Street Art & Self-Love

Street Art Break in VR with Tom

Tom Nickel
4 min readFeb 21


Author Selfie with, “Self-Love,” Abel Jackson, Street View

Self-Love is a delicate thing. How do you do it without veering into Self-Absorbed?

I think Abel Jackson nailed it; or rather, painted it on a very large wall behind the Wooden Robot Brewery at 416 East 36th Street in Charlotte, North Carolina. Above the faces are the words:

Hear, Imagine, and Be Love

He had been thinking about the idea of self-love in his own life. For the mural, he drew two friends — one listening to music and another imagining or maybe meditating .

The little girl, his niece, is showing us what it’s like to be, “in a state of love, be playful with it, tap into your inner child,” the artist explained in a local television interview.

That would have been enough. But no, I had had to add more. Four more images. Young and old males and females who looked to me like they were showing some kind of self-love.

Image from Street View

Little known fact: Flying is a distinct advantage when viewing street art, especially as it has evolved in the direction of very large vertically-oriented murals.

It really helps to be able to ascend easily to the Hip Hop Boy’s face and higher to make out his skates up over his head.

However, actually flying up a few stories right there on Jasmine Mill Road would attract a good deal of attention. Whoever did it could probably start a new religion on the spot, or be dead quickly, or both.

In VR, there is no such threat. It is easy and fun to fly and it definitely helps street art viewing. No one who sees you fly in VR thinks you’re crazy or tries to shoot you down like a balloon.

There is also no threat of disease transmission in VR, unless you consider ideas a disease or share a headset or both.

Somehow, young boys in Mumbai get the idea to do high-level, full-over-the-head roller break dancing. There are people in the markets below who see such behavior as a disease. There are others who see it as self-love.

Maybe this older gentleman was doing Hip Hop boat-dancing back in the day for all we know. I like the way he looks now, standing up there like that.

Image from Street View

Indian forced-laborers built Mumbai out of a little archipelago under British orders. Later the British took those hardworking Indian people to build British stuff in Southeast Asia, where we now have Malaysia and Singapore.

My guess is that Indian boatmen moved very heavy cargo from ship to shore. It was hard. I still like the way the artist drew him and how that looks to me.

All I know about the three young women is their appearance on the Calle Satigtario Ote in August, 2017. They were not here in June, 2016. The Street View data base for this location has no new entries since this one, so their continued existence is unknown. To me.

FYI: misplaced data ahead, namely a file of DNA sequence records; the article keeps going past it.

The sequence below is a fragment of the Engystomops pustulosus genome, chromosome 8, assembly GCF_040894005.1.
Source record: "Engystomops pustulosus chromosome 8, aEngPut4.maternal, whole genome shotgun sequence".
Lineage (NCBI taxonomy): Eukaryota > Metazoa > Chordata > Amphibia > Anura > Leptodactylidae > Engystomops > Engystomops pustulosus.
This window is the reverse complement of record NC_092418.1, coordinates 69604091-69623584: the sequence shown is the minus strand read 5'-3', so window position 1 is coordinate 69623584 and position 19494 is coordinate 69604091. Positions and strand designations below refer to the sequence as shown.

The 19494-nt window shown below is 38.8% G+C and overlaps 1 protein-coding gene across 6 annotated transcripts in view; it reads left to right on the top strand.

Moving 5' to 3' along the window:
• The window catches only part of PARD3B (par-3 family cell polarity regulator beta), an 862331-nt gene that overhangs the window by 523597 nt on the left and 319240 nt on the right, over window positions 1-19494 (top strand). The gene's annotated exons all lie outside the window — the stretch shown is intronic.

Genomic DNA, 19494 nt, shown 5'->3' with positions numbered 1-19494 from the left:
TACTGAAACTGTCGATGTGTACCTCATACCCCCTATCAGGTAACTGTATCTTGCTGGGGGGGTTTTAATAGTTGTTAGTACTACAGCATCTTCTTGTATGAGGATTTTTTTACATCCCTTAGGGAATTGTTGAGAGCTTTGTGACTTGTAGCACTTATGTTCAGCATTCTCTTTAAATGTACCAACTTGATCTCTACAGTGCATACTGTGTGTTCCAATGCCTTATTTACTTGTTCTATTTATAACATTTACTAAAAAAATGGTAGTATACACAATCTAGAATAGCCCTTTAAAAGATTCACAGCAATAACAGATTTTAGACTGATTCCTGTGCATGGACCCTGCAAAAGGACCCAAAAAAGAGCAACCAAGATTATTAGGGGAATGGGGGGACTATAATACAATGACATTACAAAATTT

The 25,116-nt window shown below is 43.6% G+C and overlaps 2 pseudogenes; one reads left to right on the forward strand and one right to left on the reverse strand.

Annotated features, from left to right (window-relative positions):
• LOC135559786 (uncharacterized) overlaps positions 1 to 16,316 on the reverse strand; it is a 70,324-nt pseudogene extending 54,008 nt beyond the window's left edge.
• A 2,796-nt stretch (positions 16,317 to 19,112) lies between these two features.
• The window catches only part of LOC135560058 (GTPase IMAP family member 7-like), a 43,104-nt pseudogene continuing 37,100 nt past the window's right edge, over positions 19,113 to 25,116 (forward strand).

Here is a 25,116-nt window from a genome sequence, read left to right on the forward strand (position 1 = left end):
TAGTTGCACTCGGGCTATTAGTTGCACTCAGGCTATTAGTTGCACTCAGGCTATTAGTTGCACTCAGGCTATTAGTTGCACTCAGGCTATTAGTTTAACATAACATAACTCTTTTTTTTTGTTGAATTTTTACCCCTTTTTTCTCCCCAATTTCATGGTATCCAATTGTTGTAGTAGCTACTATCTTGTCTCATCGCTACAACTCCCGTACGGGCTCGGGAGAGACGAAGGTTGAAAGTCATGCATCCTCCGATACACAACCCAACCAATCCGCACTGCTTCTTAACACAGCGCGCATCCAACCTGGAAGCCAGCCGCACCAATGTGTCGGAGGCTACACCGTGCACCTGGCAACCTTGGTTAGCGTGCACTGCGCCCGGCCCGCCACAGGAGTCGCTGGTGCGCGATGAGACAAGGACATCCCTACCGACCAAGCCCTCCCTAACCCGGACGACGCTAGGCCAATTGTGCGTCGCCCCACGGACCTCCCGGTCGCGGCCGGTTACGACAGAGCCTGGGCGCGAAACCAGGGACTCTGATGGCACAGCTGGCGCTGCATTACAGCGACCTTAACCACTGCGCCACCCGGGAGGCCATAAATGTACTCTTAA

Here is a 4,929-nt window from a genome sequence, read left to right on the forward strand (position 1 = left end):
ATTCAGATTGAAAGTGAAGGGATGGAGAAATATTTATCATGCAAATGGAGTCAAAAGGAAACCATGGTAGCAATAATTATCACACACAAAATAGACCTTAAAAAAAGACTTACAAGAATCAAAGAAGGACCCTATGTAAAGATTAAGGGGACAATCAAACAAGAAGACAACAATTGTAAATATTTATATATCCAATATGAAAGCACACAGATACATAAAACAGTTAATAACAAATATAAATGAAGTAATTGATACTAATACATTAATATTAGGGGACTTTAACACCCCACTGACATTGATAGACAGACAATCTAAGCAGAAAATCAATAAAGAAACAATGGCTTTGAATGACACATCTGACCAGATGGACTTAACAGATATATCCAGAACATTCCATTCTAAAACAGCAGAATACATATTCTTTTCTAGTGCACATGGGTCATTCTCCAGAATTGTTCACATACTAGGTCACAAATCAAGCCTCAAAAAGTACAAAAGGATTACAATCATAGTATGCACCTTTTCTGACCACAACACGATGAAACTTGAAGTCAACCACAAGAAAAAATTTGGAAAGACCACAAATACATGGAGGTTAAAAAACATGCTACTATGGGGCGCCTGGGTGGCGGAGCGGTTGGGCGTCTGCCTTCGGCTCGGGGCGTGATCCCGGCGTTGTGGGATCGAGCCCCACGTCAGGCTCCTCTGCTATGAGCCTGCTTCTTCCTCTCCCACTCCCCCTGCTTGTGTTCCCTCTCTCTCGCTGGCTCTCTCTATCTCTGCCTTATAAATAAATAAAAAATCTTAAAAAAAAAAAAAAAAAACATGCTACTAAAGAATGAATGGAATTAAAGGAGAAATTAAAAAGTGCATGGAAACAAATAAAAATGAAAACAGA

I wish I could credit the artist and I have searched. but I have not been successful.

Image from Street View

What is wrong of course with this lovely mural is the way the young girl on the left is smudged.

Usually when this happens it is because the Street View’s Face detection AI thinks it’s found a recognizable human face so it mindlessly blurs it. Sometimes it thinks a drawing of a face really is a face. Like, unfortunately, for one of the three.

Lady Pink has painted this Brick Lady in a few other places so it’s nice to have it here in Wynnwood Walls, something like a Street Art Hall of Fame. Except there is no Hall of Immortals. Nothing is permanent.

Image from Street View

If there was, Lady Pink would be in the Inaugural Cohort. She starred in a movie leading a gang of guys tagging New York City trains back in the 80s. That’s Hall of Fame right there, but for her it was just the beginning of a long career painting self-love for women.

I’m not sure when Self-Love was invented, or re-invented in post-modern times, or when it became distinguishable enough from pure narcissism that it’s now considered a healthy state, perhaps from which all other love can flow.

Image by David Denton

Tom’s work has not appeared in The New York Times, New Yorker Magazine, The New Republic, the New England Journal of Medicine, or anything New at all.

He only publishes in obscure journals and, once upon a time, PBS Program Guides. Otherwise he just gives his work a URL and sends it packing on the web at places like Medium and Sub-Stack, where he enjoys a modest following.



Tom Nickel

Learning Technologist focusing on VR, Video, and Mortality … producer of Less Than One Minute and 360 degree videos